On the cusp of World War I, a Catholic boys' school teacher in Flanders alienates himself with his contrary views on religion before being overcome by dark circumstances as a soldier.
We know from the opening pages of this Dutch novel the sad fate of the teacher, David Verbocht. He's tied to a post, facing a firing squad. We learn why only after his full story has been told. David is the son of a university handyman who somehow arranged for him to get the teaching job, for which he is unprepared and ill-suited. He has never attended church and doesn't plan to even if it is a job requirement. "I see religion as a leaking lifeboat for the ill and frail," he tells the shocked town priest. Haunted by the childhood death of his inquisitive younger brother, David is drawn to Marcus, the smartest and most sensitive kid in his class—and Godaleva, the boy's attractive mother, who appreciates his mentoring her bookish son in ways the boy's harshly pragmatic father does not. David agrees to take Marcus along with him on his Sunday walks. Taking it upon himself to teach his student how to swim, he sets in motion a tragic chain of events that follows him into his stint in the Belgian army. So spare and classic are its virtues, this is a novel that could have been written decades ago. But there's deep complexity in its considerations of fate, morality, and belief. "I'm not afraid. I did my best," David says, moments from death, a comment that reverberates through the book. What, in fact, is the best that a mortal man can do?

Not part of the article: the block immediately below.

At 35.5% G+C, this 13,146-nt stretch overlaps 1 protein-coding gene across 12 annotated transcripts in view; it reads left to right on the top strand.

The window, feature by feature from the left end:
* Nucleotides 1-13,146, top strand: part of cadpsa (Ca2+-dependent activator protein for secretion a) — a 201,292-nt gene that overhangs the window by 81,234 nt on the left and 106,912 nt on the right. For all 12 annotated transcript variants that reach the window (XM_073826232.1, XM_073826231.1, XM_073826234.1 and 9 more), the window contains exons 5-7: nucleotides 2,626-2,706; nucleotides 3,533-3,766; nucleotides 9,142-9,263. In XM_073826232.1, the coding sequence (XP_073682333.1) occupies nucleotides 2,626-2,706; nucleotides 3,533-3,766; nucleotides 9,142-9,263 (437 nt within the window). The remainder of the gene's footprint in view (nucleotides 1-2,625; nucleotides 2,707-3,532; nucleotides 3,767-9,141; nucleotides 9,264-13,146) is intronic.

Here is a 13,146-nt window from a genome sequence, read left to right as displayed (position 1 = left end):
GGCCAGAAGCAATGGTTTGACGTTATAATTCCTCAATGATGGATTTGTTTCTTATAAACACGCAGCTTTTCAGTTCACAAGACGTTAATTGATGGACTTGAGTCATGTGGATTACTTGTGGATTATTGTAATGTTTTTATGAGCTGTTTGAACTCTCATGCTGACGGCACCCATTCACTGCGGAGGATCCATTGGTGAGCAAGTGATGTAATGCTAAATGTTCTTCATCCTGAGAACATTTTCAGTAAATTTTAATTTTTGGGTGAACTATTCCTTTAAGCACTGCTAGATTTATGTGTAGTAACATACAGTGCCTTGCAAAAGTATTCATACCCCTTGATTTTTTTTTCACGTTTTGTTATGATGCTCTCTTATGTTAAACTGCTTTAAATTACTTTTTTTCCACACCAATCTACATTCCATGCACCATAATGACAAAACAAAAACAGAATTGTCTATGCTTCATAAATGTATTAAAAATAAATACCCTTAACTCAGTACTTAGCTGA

A bestseller in the Netherlands, Vantoortelboom's novel doesn't quite rise to the level of greatness. But it is an affecting and at times amusing work and a story exceptionally well-told.